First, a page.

Christmas Parties Prove Popular in Hindu India
November 17, 2016
An evangelist in India was excited about the idea of throwing Christmas parties as a way to introduce the gospel to his neighbors. Then hard-line Hindus threatened to kill him.
Pastor Philip Zacharia* had been praying for four years about how to bring together his staunchly Hindu neighbors in Bihar state, "graveyard of missionaries," to hear the gospel. When he learned of the gospel potential of Christmas parties from a Danish friend at an evangelists' conference convoked by Billy Graham in Amsterdam in August 2000, it seemed to be the answer to his prayers.
Up to that point, his efforts to proclaim Christ had met with scant success. Rather, it had stirred the ire of Hindu extremists, who in October of that year summoned him to a meeting.
"They were accusing me of trying to convert people," Pastor Zacharia said, "and one of the men said, 'We've tried to kill you many times, but somehow you escaped. We've called you today to give you the last warning. If you continue to preach, your children will become orphans, and you will be responsible for that.'"
The strapping men towered above him, and he began to pray. He tried to engage them in conversation, but they only told him to leave and to stop preaching the God of Christianity.
"I was excited about this idea of Christmas parties, and now these guys are telling me, 'If you preach anymore, you'll be killed,'" the missionary said. "I didn't want to share those things with my wife."
"So I was coming back home and thinking, 'Lord what to do?'" he said. "I was excited about this idea of Christmas parties, and now these guys are telling me, 'If you preach anymore, you'll be killed.' I didn't want to share those things with my wife, I didn't want to share those things with the church. I was keeping it in my heart and praying, 'Lord what to do?' and the Lord said, 'Go forward.'"
Without telling anyone about the death threats, he began preparing for the Christmas program, going house-to-house to extend the invitations. Unknowingly, he knocked on the door of the Hindu extremist who had threatened to kill him.
"He's the head of all the Hindu extremist groups," Pastor Zacharia said. "He opened the door and said, 'What?' I gave him the invitation and said, 'This Christmas we're going to have a Christmas program, and I wish you to come with your family.' This fellow took the card and shut the door; my heart was beating fast."
Again he asked God what to do, and that day he stopped distributing invitations.
"On my way back, I was thinking, 'Lord they will kill me,' but nobody came for me, praise the Lord," he said.
He later resumed handing out invitations and had a tent erected for 300 people, including a stage for song and dance. Having no idea how many people would come, he had food prepared for no more than 50. Within a half hour of opening the tent doors, all the chairs were filled; eventually 550 people crowded in.
Pastor Zacharia had begun preaching on the real meaning of Christmas when his wife asked him what to do about feeding the people.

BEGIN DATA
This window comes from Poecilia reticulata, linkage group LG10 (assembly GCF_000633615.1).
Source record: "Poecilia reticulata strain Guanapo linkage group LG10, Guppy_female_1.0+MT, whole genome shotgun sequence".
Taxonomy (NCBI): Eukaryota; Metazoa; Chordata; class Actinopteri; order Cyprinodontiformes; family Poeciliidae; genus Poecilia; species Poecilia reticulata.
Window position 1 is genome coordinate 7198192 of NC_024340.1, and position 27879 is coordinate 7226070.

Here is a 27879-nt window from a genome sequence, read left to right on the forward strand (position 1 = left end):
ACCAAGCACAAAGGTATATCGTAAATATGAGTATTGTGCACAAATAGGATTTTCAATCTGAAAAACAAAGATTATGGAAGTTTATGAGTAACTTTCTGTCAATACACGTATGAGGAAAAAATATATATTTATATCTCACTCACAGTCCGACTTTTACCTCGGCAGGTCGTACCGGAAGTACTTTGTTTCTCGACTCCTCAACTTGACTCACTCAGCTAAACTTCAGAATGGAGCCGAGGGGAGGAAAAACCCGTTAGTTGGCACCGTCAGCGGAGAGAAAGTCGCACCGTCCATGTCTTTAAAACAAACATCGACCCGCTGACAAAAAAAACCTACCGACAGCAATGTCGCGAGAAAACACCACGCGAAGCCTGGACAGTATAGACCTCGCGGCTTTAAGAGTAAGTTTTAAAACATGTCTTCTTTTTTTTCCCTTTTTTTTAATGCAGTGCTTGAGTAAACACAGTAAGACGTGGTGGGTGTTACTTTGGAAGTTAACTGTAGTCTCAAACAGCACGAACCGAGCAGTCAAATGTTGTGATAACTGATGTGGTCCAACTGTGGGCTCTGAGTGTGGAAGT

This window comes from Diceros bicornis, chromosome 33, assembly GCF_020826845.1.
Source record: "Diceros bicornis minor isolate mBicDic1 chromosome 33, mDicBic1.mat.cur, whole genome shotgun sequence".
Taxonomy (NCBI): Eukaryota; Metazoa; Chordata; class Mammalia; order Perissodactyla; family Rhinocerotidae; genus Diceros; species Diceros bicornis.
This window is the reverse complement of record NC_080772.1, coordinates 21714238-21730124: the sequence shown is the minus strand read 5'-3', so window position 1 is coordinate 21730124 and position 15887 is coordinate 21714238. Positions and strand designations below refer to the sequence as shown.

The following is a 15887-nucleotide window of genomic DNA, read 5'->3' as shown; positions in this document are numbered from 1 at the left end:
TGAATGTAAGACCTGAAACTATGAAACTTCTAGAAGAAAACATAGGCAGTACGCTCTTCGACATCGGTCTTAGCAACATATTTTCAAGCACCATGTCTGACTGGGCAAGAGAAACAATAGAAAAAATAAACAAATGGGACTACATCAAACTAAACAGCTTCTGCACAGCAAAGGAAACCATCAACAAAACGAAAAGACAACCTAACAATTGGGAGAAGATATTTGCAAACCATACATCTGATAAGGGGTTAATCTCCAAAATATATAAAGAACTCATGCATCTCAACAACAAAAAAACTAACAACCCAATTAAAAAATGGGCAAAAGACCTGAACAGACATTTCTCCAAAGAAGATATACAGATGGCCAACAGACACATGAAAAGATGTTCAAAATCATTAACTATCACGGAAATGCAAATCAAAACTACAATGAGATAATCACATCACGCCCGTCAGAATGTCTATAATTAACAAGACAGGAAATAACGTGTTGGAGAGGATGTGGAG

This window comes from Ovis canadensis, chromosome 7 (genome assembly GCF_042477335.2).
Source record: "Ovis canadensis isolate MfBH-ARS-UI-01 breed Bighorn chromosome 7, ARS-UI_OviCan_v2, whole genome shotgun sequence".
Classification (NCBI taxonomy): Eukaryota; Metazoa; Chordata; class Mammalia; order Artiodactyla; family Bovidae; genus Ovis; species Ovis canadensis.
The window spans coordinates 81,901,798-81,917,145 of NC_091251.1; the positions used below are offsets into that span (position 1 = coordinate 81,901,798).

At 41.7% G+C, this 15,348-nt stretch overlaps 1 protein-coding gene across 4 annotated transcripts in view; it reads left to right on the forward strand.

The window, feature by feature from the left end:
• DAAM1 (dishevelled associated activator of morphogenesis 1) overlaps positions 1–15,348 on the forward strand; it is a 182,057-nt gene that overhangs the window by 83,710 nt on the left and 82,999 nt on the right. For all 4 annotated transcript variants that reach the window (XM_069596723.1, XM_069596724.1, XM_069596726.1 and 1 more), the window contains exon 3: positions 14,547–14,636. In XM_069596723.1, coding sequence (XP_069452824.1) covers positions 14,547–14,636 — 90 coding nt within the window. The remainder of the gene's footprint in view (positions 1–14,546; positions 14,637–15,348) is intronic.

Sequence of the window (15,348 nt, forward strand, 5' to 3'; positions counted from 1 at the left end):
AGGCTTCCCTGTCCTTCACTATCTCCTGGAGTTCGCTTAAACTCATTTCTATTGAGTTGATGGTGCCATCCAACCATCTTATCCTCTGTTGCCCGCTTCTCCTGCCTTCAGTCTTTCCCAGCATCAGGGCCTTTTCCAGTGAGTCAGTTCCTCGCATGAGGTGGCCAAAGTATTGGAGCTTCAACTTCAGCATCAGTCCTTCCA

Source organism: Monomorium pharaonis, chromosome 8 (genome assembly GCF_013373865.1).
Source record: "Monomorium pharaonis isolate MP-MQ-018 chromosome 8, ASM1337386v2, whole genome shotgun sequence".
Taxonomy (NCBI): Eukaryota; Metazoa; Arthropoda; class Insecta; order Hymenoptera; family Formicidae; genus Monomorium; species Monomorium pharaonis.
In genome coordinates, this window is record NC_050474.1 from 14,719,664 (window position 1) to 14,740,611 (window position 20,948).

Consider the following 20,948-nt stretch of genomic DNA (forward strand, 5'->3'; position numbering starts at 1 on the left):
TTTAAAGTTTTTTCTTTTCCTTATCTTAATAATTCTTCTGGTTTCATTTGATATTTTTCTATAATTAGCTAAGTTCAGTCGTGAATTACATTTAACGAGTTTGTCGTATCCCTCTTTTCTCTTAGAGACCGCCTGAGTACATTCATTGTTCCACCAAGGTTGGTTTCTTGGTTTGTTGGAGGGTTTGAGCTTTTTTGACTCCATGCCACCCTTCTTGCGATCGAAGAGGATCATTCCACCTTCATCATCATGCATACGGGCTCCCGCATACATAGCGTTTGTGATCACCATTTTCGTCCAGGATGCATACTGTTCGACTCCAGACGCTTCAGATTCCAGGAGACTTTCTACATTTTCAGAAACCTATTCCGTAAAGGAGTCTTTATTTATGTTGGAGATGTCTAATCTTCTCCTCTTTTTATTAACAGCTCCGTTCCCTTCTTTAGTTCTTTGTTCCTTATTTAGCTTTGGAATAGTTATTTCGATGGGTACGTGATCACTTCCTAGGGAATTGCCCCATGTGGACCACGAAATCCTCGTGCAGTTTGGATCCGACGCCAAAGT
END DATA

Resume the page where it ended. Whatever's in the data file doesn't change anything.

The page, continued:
"I said, 'The Lord who can turn water into wine, the same Lord is here. Just pray and give out the food,'" he said. "So I finished preaching, but my heart was beating hard, because if I fed half the people and said no to half the people, you can imagine the trouble. Inside I was crying. Finally, the Lord multiplied that food - remembering it, I still get emotional - and it was enough for all 550 people. Then the neighbors became much more friendly."
Friendships generated from yearly Christmas parties - including preaching, a testimony, and children singing and dancing - over the past 15 years have led to thousands of people enjoying Christian fellowship in Bihar, a state that is otherwise 78 percent Hindu and 18 percent Muslim.
The next year more neighbors came to the Christmas parties, and the third year the festivities expanded to a few other villages. In 2003 the state governor, chief minister and other political leaders attended, an event that was well received, and in 2004 Pastor Zacharia began to train other pastors to hold Christmas parties in five other states.
"The pastors were trained, and they went back and trained their church people," he said. "They were all excited about the outcome. Gradually we trained more and more and spread this vision, and the Lord enabled us to train 28,000 pastors all over India."
In 2007, God gave the pastor a vision for 50,000 Christmas parties throughout the country, he said, and in December 2010 more than that amount took place.
"We got more than 46,000 written reports from these places and churches and denominations," Pastor Zacharia said. "Even today, it's one of the best ways to reach our neighbors."
This year, the ministry is planning to hold its first Christmas party at which government officials from the state of Jammu and Kashmir will be invited.
"It's the only state in India that is 97 percent Muslim," the pastor said. "We'll appreciate your prayers. Kashmir is not an easy job; any time, people there could attack."
At the event, which will cost $3,000 to stage, the pastor hopes a high official will share his testimony of how he came to Christ. The gospel will be presented in a culturally sensitive but uncompromising way for the Muslim majority in attendance, he said.
The ministry seeks assistance to cover the costs of the event, as well as the $1,000 to $1,500 per session it takes to train pastors to put on Christmas parties throughout India, he said.
"At Christmas time, if you invite people to your home, they will be so happy to come," he said. "The people who don't like Christianity won't come. Those who come are prepared to hear what we're going to preach. Those people will be so attentive. They will sit nicely there and listen to what you have to say. It's a wonderful opportunity."
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*Name changed for security